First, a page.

Even though the film takes place entirely in a single building and in its immediate surroundings, it is quite an adventure as the group of kids are chased around from floor to floor, apartment to apartment, with little down time in the mix. What down time there is usually provides some quick comedic bits especially with Ron and Brewis as they sit and ponder an alien invasion while getting stoned or the preteen troublemakers Probs and Mayhem as they desperately try to keep up their delinquency with the big boys. The rest of the time though is used to effectively weave elements of action, sci-fi, and horror all together as those darn aliens creep up at the most inopportune times.
I must give Cornish and the special effects teams mounds of credit for the aliens as well. Their design is very minimalist yet effectively menacing and creepy especially as you see their pronounced features in the backgrounds of dimly-lit hallways or outside of windows. There are quite a few moments that, while not “scary” per se, are very tense with the monsters popping out after the group. While some of the cast is either in too few scenes to make a difference, there are many characters that stick out, either with random quips or complete character arcs. Of all, Boyega as Moses is one of the more compelling written and performed characters in a while as he gradually learns to embrace responsibility and self-sacrifice.
There is a ton more that I quite enjoyed in this film that I just briefly touched on, but suffice to say, all of the hype and acclaim that Attack the Block received is well-deserved. As a bonus, you can even make an effective drinking game out of the abundance of times bruv, fam, or innit are said.
Monday, November 7, 2011
Way back in Episode 20 as we discussed movies based on true events, PBF brought up Zodiac saying it was well-directed, well-acted, and quite engrossing in spite of its lengthy runtime. Now, having seen the movie, I agree with all points above. And that is my review. Good night!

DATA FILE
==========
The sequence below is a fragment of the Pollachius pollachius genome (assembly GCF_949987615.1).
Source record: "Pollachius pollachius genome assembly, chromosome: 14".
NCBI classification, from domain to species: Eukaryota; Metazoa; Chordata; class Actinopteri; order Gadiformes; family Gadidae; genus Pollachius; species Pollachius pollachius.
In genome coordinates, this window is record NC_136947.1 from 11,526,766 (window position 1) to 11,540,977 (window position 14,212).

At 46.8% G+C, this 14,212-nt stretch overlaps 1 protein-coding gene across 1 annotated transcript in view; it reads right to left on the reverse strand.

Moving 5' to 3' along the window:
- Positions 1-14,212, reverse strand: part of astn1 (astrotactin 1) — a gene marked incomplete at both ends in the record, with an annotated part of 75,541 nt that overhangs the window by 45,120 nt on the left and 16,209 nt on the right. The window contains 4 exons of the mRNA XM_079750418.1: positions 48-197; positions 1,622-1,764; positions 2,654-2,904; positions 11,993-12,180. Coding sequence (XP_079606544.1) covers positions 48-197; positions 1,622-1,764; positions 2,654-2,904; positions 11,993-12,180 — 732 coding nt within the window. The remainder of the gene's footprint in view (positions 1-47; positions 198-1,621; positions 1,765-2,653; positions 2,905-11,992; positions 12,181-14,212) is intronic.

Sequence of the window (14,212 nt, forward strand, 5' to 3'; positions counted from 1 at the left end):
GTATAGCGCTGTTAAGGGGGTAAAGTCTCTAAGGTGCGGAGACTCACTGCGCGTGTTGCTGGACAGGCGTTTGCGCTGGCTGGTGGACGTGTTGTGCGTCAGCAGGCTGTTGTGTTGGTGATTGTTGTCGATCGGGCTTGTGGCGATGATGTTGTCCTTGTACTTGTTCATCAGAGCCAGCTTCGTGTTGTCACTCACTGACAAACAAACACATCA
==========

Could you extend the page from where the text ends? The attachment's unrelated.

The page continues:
Well, I might be able to get into a bit more detail. Centered around the Zodiac killings of the late 1960s in California, the David Fincher directed thriller is more based on the act of catching a killer through monotonous investigation rather than the murders themselves. This is quite remarkable even considering that the Zodiac murders could have merely been a blip on the radar if not for the killer taunting the police and news reporters with letters, phone calls, and bloody pieces of fabric.
For anyone watching this expecting another Se7en out of Fincher, you will be horribly disappointed as this is the least straight-forward serial killer movie I have seen in quite a while. The thing that is truly engrossing about the movie, and according to PBF the story itself, is that the gaps in the facts pull you into the story even more as all the investigators (and as such Fincher and writer James Vanderbilt) have to go on is spotty information from traumatized or less than reliable witnesses. Similar to the case, Zodiac is strung together on a series of damning, yet highly circumstantial, evidence that leads to the “favorite” suspect as much as it clears him. It is quite different to see a movie that is put together just like a court case, without a “smoking gun” and asking you to come to your own conclusions.
I really don’t even know where to start with the cast as they were all phenomenal. Mark Ruffalo and Anthony Edwards as the San Francisco detectives Dave Toschi and Bill Armstrong respectively tasked with the Zodiac case are incredible, both in their prowess to the clues leading to Zodiac and the banter they have between them. (Favorite line: “You’re not an idiot, you waited for him to put it in park.”) Likewise, their journalistic counterparts of Paul Avery (Robert Downey Jr.) and Robert Graysmith (Jake Gyllenhaal) are equally respectable as both are invested in the case to the point that they risk their own safety (and sanity) to track down information on their own.
He has not really impressed me before, but I was quite blown away by Gyllenhaal who begins the story as a meek political cartoonist on the outskirts of the investigation only to take charge when it has been all but forgotten. His transformation from naive and bright-eyed to totally consumed with cracking the mystery of Zodiac was gradual enough but damn compelling as he almost single-handedly puts together the decades-old pieces of the puzzle that no one else cared to. While I fully expect that some elements of the story were fabricated or fictionalized compared to the real events, the character of Graysmith (who was also the writer of the source book) was one of the most complete and successful depictions of a character that would be largely inconsequential in another movie.